Newer India: India’s worsening water crisis could soon see scores dying of water shortage as it rivers run dry and its groundwater disappears | Image credit: Wikimedia

Facing its worst water crisis, India aims to provide potable water to all by 2024

India plans to provide piped water to all rural houses by 2024 – which is a highly ambitious aim considering the country is grappling with its worst water crises in history, experts say. State data says water levels in 54% of groundwater wells have dipped and 21 major cities will run out of groundwater by 2020 (there’s zero water in Chennai reservoirs). Official data says 200,000 people die annually because of the lack of safe drinking water in India and by 2030 the demand for water will double. Down to Earth said, finally, the government acknowledged there was a water and agrarian crisis in the country. 

EU fails to agree on carbon neutrality by 2050 

Ahead of the UN climate talks in September, EU leaders failed to agree on going carbon neutral by 2050. Countries that are heavily dependent on coal energy, namely Czech Republic, Estonia, Hungary and Poland, blocked the deal. Earlier, the UN chief had called on EU to raise the 2030 climate goal to 55%. The world’s third-largest greenhouse gas emitter may miss its 2030 goal because of its rising emissions in transport, farming and construction sectors.

Impasse over carbon credits continues: “Make or break” issue for Paris accord  

The deadlock over future UN carbon markets continued as climate talks opened in Bonn. The “make or break” issue of carbon trading can damage the Paris accord, experts warn. Brazil and other emerging economies want the offset scheme of the 1997 Kyoto protocol to continue, but the EU says transferring the old carbon credits would flood the market with credits of little environmental value and are calling for the creation of a new scheme from scratch. 

IEA to develop pathway to tougher 1.5°C climate goal

Pressure works. Months after businesses and campaigners attacked the International Energy Agency (IEA) for “normalising” a dangerous climate future, by ignoring tougher temperature targets of the Paris accord in its annual energy outlook, the influential agency has decided to develop a 1.5°C scenario from this year.  Businesses and governments use the IEA report as a benchmark for modelling the energy industry.

A report by the Overseas Development Institute (ODI) has revealed that subsidies to coal-fired power plants given by G20 countries almost tripled between 2014 and 2017 despite growing calls to move away from coal. The report, released just days before the G20 Summit kicks off in Osaka, Japan A draft communiqué put out by Japan mere days before the commencement of the G20 Summit in Osaka later this week omits the phrases “global warming” and “decarbonisation” and downplays the Paris climate accord compared with previous communiqués. Analysts say Japan’s watering down of climate commitments in the G20 document has been under pressure from the US, which has made clear its intention to withdraw from the Paris Agreement.

Want investments? Disclose climate impact information, 22 Indian firms told

Stick to global norms of disclosing climate impact information to attract investments, that’s the message 22 Indian firms received recently on behalf of nearly 100 investors. CDP, a global body of investors with combined assets of over $10 trillion, has urged over 700 multinationals, including 22 Indian firms, to disclose environmental impact information. Indian firms, including Bharti Airtel, ITC and Coal India, have been asked to reveal the full extent of their impact on climate crisis, water shortages and deforestation, by July 31 by filling up an open questionnaire developed by CDP, but there has been no response yet.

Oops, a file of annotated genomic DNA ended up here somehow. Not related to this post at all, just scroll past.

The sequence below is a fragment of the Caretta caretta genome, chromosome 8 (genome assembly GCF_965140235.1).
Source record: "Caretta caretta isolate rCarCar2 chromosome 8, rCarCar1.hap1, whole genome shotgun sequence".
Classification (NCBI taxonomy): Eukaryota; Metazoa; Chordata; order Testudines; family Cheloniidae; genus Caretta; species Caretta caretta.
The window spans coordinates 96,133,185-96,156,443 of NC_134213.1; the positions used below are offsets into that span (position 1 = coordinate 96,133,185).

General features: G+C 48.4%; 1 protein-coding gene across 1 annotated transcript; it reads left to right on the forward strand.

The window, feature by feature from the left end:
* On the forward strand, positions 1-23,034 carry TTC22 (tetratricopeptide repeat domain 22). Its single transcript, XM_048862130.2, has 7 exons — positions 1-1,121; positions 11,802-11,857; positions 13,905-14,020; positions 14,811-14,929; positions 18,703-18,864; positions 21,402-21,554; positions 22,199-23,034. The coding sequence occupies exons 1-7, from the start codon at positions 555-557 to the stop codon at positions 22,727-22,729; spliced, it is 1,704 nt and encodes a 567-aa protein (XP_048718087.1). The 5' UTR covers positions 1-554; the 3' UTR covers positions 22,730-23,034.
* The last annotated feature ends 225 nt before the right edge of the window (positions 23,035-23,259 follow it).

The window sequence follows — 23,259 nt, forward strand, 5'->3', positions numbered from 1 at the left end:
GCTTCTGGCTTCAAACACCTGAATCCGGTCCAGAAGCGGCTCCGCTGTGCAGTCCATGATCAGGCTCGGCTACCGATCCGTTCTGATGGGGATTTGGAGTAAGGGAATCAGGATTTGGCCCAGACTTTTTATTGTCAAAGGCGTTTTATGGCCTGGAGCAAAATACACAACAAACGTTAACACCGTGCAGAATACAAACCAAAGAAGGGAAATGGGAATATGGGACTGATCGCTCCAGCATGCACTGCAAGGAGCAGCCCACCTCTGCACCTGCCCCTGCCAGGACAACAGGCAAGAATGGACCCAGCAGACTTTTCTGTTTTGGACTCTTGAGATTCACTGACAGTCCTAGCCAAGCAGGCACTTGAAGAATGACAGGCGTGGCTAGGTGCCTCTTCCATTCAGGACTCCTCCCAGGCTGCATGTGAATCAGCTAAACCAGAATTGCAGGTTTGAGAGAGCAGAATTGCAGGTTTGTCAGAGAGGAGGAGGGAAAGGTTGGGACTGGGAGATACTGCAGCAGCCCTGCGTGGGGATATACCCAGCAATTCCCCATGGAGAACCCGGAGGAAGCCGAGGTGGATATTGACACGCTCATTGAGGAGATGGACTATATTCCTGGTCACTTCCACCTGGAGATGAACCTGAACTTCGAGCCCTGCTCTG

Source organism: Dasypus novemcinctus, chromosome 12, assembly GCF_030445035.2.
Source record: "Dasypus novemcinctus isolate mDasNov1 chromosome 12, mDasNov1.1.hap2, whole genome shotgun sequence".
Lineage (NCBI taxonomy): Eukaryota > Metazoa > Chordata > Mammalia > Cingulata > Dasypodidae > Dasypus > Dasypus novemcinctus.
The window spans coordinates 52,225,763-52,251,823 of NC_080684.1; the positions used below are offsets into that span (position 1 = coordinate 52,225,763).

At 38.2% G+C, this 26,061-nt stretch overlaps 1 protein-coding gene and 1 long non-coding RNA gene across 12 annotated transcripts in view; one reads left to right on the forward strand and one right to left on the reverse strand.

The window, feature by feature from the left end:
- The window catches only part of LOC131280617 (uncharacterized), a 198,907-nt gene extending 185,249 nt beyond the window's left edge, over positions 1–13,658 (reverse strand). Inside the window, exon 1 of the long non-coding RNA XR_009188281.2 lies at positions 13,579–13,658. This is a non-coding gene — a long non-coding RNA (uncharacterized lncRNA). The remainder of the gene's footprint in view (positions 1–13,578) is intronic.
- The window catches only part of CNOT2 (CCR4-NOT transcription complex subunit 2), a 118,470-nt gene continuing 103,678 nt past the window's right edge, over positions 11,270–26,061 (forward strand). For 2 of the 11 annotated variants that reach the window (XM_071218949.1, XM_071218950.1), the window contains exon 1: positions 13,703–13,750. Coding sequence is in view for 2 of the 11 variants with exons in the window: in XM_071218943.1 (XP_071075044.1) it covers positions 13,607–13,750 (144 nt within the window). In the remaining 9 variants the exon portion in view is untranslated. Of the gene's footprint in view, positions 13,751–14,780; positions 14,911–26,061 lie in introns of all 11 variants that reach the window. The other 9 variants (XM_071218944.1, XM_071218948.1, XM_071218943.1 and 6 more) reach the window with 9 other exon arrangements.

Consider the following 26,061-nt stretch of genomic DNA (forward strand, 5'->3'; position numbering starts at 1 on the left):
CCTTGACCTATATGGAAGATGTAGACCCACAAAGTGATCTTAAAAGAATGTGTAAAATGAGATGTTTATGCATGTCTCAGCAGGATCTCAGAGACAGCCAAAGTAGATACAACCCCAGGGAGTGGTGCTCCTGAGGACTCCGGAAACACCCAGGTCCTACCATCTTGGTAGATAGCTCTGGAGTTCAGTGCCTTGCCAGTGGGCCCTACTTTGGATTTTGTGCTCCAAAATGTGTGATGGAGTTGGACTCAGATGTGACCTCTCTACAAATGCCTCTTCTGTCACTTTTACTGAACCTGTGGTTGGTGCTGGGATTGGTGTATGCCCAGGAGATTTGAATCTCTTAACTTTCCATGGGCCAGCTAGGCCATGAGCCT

Global plastics boom fueled 2018 CO2 emissions rise

The booming global market for plastic products was partly the reason behind 2018’s massive spike in CO2 emissions, the highest since 2011, says BP’s latest energy review. Aside from coal running China’s steel industry, the huge demand for petrochemicals used to make plastic products led to the massive spike in CO2. China, India and the US were responsible for the largest increases in emissions in 2018, the BP review said.  

India may miss carbon sink commitment 

India is not planting ‘open forests’ and ‘shrubs’ fast enough to meet its 2030 target, the government said. India pledged to create an additional carbon sink of 2.5-3 billion tonnes of CO2 through additional forest and tree cover by 2030, but its afforestation schemes are under-funded. India will host a UN convention to fight desertification in early September.

Want to register your house? First plant two trees, please

The small town of Kodungallur in the southern India state of Kerala has made it mandatory for owners to plant a mango and a jackfruit tree to get their houses registered. The municipality of Kodungallur has made it mandatory that once construction is completed, they will keep a check on the planted trees. 

Indonesia to make tree-cutting ban permanent

Across the ocean, Indonesia has made the ban on cutting forests for the sake of palm oil plantations permanent. The nation of islands is prone to outbreaks of forest fires during dry seasons, often blamed on the draining of peatland forests and land clearance for agriculture.

Pentagon emits more than many smaller industrialised countries

The US military headquarters emits more than an industrialised country. The Pentagon emits more than Sweden and Portugal, latest study has found. The Pentagon calls climate change a national security issue, but consider this: it released about 59 million metric tonnes of carbon dioxide and other greenhouse gases in 2017, more than many smaller countries’ emissions. It is the 55th largest contributor of CO2 in the world. 

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